While the majority of the Netherlands held municipal elections back in March, due to redistricting, four newly formed municipalities across the north will be voting on the 21st of November: the city of Groningen, Noardeast-Fryslân, Het Hogeland and Westerkwartier. The Northern Times will be digging into the issues that matter in each of the municipalities in the lead up to the elections.
By Traci White and Thomas Ansell
Why are Groningen and Friesland doing their own thing? Because more and more small and financially vulnerable municipalities are joining forces and redrawing their borders. The new municipalities will formally come into existence in 2019. Due to redistricting, the borders of four Groningen municipalities in the north western portion of the province are becoming one: Het Hogeland. De Marne, Winsum, Eemsmond and Bedum are merging into a single municipality. Each municipality has between 10,000 and 15,000 residents, so the new combined population will be nearly 50,000.
|Who can vote?
Unlike the Dutch national elections, municipal elections in the Netherlands are open to anyone registered in the Municipal Database (BRP). All EU citizens can vote in the election, whilst non-EU citizens who have lived in the Netherlands for five years can also vote. In De Marne, Winsum, Eemsmond and Bedum, there are 1,621 EU citizens eligible to vote.
What are the issues?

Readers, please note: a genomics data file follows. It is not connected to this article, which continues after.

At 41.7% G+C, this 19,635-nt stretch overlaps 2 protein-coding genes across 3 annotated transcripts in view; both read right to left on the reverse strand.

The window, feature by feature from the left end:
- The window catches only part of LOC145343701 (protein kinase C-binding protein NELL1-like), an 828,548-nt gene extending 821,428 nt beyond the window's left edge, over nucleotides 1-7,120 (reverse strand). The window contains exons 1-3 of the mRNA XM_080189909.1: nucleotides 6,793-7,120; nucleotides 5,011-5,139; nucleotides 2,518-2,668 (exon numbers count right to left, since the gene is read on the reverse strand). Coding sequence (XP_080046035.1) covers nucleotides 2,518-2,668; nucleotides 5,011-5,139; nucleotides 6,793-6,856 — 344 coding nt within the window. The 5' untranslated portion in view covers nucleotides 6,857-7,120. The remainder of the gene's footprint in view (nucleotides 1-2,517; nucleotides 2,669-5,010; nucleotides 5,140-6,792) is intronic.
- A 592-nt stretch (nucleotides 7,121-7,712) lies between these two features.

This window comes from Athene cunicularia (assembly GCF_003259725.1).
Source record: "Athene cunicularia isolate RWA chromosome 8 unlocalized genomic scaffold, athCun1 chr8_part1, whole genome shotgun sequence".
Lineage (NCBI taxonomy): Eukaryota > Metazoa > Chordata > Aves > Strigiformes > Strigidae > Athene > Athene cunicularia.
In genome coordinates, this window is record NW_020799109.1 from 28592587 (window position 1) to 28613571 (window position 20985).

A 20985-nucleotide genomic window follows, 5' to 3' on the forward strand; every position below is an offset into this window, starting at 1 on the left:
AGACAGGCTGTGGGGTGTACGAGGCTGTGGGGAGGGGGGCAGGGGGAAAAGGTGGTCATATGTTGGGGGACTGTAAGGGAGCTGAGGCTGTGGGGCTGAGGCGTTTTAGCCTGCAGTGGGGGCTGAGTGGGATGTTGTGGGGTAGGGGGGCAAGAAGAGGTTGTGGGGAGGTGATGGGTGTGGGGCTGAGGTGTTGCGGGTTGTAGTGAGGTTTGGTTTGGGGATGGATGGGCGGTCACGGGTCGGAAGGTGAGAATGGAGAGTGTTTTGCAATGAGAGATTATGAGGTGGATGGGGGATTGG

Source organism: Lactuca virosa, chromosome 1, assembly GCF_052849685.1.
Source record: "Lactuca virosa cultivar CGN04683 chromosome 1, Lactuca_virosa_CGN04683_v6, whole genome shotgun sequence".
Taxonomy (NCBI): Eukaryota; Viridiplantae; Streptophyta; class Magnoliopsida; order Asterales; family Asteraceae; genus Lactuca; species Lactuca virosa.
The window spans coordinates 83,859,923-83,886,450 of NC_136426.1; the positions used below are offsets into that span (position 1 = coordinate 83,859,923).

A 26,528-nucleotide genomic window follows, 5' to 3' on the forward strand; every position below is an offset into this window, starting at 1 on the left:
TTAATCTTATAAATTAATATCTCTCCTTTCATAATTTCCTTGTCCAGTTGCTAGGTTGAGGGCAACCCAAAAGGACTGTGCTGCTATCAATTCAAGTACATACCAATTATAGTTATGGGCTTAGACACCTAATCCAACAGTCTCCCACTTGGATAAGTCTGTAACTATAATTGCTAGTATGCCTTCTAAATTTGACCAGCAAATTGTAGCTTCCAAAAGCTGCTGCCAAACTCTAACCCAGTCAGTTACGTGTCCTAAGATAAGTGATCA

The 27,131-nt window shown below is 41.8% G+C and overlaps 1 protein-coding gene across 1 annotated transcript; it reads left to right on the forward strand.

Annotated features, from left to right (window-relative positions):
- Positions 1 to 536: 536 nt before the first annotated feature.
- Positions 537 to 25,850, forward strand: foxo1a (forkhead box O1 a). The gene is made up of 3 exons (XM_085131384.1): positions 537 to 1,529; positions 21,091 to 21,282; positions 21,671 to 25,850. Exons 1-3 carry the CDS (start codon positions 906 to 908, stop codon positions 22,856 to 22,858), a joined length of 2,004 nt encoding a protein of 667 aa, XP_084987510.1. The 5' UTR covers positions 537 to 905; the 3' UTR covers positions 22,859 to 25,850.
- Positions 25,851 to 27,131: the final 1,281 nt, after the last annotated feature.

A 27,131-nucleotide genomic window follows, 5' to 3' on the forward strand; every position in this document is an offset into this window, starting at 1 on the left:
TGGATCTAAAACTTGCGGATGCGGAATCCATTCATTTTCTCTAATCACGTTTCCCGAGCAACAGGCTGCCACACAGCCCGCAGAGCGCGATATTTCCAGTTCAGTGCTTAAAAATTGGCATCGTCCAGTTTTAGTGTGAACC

Het Hogeland is home to a range of single and multi-issue parties. Many are local chapters of the major Dutch national parties, but others are campaigning solely on local issues. Each electoral programme is different, and covers several subjects, but some issues are most certainly at the forefront of minds in the various areas that make up the new municipality:
- Building a new train station in Adorp
- Subsidies and support for cultural organisations
- Increasing green energy production through solar farms
- Building regulations
- Public infrastructure, whether large-scale such as changing the course of the Boterdiep, or building a public swimming pool, or expanding the N46 road to four lanes
How do I know which party stands for what I do?
Our handy guide below sets out general policy points for each party, and there is a link to both their website and (if possible) manifesto. There are also two websites (unfortunately only in Dutch) that allow you to select how important several issues are to you, and then where you sit in relation to the parties views. StemWijzer and Kieswijzer can be used to decide which parties are likely to represent your views, make sure you select Het Hogeland on the start page to get questions that are pertinent to the area.
The Dutch electoral system for municipalities relies on party lists, through the proportional representation system. Basically, this means that however many votes a part receives will be exactly reflected in the proportion of seats they are awarded. See below for our guide to the parties:
- GB-Het Hogeland (For the Interests of Het Hogeland) – A solidly local party with a programme that includes support for local business and the agricultural sector, de-centralisation of social care into the region, and improved transport to facilitate (amongst other things) tourism. To read their full manifesto, please see here (in Dutch).